He found that a large number of travelers – around 86% – still plan to travel within the next six months.

Destinations emphasize safety

For those who decide to follow through on their vacation plans anyway, destinations keep the safety of their visitors in mind.

This may explain why Walt Disney World Resort recently began requiring all of its guests to once again wear masks indoors, at attractions, and on enclosed transportation, regardless of their immunization status.

Universal Orlando Resort also requires masks for all indoor guests.

Carnival Cruise Line, which resumed sailing with paying customers on July 31 from Port Canaveral with the maiden voyage of its Carnival Mardi Gras ship, said pre-cruise masks and COVID testing will be mandatory for all guests, not only the unvaccinated. Royal Caribbean and Disney Cruise Line have said they will require all guests, including fully vaccinated cruisers, to wear masks indoors.

Royal Caribbean was also requiring pre-cruise COVID testing for all guests, including those fully vaccinated. Villagers Tom and Judy Fujawa discovered it just a week before their scheduled departure aboard the Allure of the Seas.

“This test was not to be done more than three days before our departure date and was to be arranged by each guest at their own expense with an accredited test provider, such as a drugstore chain or diagnostic lab,” said Tom. “Fortunately, we scheduled our rapid result antigen test right away… and we came back negative.”

The Fujawas, from the village of Calumet Grove, said their cruise was “relatively enjoyable” in part because of limited capacity and social distancing. They noted, however, that some ports of call could not accommodate everyone. For example, Tom said a scheduled stop in St. Kitts was changed to St. Martin when officials in St. Kitts told Royal Caribbean that only 700 guests could leave the ship.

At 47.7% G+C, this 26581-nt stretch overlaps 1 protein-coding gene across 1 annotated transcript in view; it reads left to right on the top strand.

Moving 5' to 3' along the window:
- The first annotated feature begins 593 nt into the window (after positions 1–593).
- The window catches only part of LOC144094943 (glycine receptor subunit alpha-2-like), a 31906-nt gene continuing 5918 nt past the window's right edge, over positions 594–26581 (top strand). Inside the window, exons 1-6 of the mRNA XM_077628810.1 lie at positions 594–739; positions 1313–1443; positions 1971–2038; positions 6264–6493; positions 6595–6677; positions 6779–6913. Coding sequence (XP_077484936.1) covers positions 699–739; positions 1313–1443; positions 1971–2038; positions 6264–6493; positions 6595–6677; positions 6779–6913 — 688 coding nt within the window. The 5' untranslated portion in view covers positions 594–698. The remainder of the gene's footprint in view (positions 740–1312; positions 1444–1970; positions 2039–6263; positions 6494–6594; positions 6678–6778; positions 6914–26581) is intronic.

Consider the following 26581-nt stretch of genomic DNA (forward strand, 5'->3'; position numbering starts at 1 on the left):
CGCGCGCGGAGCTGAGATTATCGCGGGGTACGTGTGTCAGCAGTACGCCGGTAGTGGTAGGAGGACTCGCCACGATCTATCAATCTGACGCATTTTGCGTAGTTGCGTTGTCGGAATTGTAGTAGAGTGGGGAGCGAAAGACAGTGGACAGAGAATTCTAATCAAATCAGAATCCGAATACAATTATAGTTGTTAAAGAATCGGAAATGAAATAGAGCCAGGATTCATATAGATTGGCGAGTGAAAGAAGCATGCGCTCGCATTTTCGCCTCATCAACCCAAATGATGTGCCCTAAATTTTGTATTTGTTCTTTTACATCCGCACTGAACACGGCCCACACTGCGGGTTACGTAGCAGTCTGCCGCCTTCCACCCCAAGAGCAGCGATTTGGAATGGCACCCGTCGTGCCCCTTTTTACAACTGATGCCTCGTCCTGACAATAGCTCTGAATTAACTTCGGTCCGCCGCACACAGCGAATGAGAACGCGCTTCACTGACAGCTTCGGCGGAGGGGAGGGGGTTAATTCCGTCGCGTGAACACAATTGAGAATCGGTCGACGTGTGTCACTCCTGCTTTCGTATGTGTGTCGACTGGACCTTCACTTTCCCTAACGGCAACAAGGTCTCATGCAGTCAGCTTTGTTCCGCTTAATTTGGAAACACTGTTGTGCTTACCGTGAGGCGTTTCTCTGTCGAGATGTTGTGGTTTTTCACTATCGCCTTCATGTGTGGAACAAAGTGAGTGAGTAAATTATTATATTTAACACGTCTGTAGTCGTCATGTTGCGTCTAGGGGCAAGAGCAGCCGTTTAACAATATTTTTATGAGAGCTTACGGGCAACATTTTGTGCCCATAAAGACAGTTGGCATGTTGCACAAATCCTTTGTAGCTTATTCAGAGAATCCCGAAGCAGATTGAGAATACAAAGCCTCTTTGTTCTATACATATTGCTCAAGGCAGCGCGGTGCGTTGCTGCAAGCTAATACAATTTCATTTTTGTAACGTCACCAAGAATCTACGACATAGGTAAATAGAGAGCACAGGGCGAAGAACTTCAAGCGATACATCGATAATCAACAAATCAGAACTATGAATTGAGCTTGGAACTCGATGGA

Beyond masking and testing requirements on cruise ships, proving vaccination status may soon become the norm.

Last week, a federal judge ruled that Norwegian Cruise Line may require proof of vaccination before embarking, a loss for Governor Ron DeSantis in a legal battle against Florida’s ban on vaccine passports, applications that show proof of vaccination.

Mask-wearing requirements for theme parks and cruise ships make Debbie Winters, a frequent visitor to Disney World who also plans to embark on an upcoming Disney cruise, to feel safe while traveling.

“The crowd was a lot bigger, so if you don’t like crowds, don’t go to Disney, but it’s anytime, mask or no mask,” said Winters, of the Village of Country. Club Hills. “But Disney is always going to make sure they are going to protect their guests.”

Workman is also keeping an eye on what’s happening with the Delta variant as he plans to follow up on upcoming day trips aboard his buses, which are attracting growing interest as The Villages customers are eager to travel.